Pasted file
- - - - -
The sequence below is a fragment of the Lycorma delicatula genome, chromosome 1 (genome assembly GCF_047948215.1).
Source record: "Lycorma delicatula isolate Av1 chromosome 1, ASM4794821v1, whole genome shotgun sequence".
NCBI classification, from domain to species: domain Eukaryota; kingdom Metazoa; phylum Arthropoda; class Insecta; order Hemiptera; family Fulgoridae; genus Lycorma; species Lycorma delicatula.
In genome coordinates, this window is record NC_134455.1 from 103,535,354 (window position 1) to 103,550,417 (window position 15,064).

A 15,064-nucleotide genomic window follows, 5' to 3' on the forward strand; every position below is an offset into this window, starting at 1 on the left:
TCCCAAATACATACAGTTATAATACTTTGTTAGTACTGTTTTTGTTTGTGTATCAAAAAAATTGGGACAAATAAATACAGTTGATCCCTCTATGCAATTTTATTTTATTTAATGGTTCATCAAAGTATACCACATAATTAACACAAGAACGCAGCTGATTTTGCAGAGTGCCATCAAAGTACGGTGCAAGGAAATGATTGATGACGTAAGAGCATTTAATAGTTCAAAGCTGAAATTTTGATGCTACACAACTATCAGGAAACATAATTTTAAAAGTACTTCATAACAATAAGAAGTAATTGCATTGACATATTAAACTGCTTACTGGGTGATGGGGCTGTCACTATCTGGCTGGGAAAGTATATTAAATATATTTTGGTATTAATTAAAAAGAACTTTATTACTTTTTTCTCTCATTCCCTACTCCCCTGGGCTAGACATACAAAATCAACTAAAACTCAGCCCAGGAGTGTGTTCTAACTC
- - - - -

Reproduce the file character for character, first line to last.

The sequence below is a fragment of the Lycorma delicatula genome, chromosome 1 (genome assembly GCF_047948215.1).
Source record: "Lycorma delicatula isolate Av1 chromosome 1, ASM4794821v1, whole genome shotgun sequence".
NCBI classification, from domain to species: domain Eukaryota; kingdom Metazoa; phylum Arthropoda; class Insecta; order Hemiptera; family Fulgoridae; genus Lycorma; species Lycorma delicatula.
In genome coordinates, this window is record NC_134455.1 from 103,535,354 (window position 1) to 103,550,417 (window position 15,064).

A 15,064-nucleotide genomic window follows, 5' to 3' on the forward strand; every position below is an offset into this window, starting at 1 on the left:
TCCCAAATACATACAGTTATAATACTTTGTTAGTACTGTTTTTGTTTGTGTATCAAAAAAATTGGGACAAATAAATACAGTTGATCCCTCTATGCAATTTTATTTTATTTAATGGTTCATCAAAGTATACCACATAATTAACACAAGAACGCAGCTGATTTTGCAGAGTGCCATCAAAGTACGGTGCAAGGAAATGATTGATGACGTAAGAGCATTTAATAGTTCAAAGCTGAAATTTTGATGCTACACAACTATCAGGAAACATAATTTTAAAAGTACTTCATAACAATAAGAAGTAATTGCATTGACATATTAAACTGCTTACTGGGTGATGGGGCTGTCACTATCTGGCTGGGAAAGTATATTAAATATATTTTGGTATTAATTAAAAAGAACTTTATTACTTTTTTCTCTCATTCCCTACTCCCCTGGGCTAGACATACAAAATCAACTAAAACTCAGCCCAGGAGTGTGTTCTAACTC